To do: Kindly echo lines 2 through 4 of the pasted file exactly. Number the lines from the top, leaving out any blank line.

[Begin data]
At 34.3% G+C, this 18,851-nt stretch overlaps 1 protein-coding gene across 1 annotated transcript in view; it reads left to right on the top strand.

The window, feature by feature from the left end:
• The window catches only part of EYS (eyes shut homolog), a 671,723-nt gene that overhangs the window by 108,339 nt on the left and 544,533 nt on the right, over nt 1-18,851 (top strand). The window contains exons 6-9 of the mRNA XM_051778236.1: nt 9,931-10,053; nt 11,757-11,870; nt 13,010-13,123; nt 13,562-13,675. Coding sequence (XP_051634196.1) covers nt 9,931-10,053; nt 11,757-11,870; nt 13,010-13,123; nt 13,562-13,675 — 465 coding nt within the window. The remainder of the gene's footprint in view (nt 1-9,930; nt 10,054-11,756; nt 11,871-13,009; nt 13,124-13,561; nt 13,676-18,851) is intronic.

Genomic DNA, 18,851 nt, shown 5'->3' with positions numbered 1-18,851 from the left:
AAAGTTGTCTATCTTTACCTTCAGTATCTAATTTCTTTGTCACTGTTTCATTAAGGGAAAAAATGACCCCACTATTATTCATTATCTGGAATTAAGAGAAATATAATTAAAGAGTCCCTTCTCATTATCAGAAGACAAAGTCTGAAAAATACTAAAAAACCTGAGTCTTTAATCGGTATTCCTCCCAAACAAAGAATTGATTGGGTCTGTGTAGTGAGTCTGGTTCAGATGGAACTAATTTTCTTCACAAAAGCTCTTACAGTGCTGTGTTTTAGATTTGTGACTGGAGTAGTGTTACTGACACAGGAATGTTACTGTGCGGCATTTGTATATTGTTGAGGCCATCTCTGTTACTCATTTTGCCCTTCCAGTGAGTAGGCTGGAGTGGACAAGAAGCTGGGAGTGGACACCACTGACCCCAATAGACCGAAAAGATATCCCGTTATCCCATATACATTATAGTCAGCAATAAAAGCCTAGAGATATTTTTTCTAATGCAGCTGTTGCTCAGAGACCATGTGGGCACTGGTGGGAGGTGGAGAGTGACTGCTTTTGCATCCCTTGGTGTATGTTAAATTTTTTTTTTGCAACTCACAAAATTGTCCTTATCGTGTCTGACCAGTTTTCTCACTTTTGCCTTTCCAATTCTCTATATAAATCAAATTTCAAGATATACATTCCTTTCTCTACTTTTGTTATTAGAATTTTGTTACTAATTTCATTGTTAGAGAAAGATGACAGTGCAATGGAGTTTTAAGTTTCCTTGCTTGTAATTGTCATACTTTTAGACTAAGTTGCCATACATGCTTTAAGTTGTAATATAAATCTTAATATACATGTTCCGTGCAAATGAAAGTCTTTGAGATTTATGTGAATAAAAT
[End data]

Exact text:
The window, feature by feature from the left end:
• The window catches only part of EYS (eyes shut homolog), a 671,723-nt gene that overhangs the window by 108,339 nt on the left and 544,533 nt on the right, over nt 1-18,851 (top strand). The window contains exons 6-9 of the mRNA XM_051778236.1: nt 9,931-10,053; nt 11,757-11,870; nt 13,010-13,123; nt 13,562-13,675. Coding sequence (XP_051634196.1) covers nt 9,931-10,053; nt 11,757-11,870; nt 13,010-13,123; nt 13,562-13,675 — 465 coding nt within the window. The remainder of the gene's footprint in view (nt 1-9,930; nt 10,054-11,756; nt 11,871-13,009; nt 13,124-13,561; nt 13,676-18,851) is intronic.

Genomic DNA, 18,851 nt, shown 5'->3' with positions numbered 1-18,851 from the left: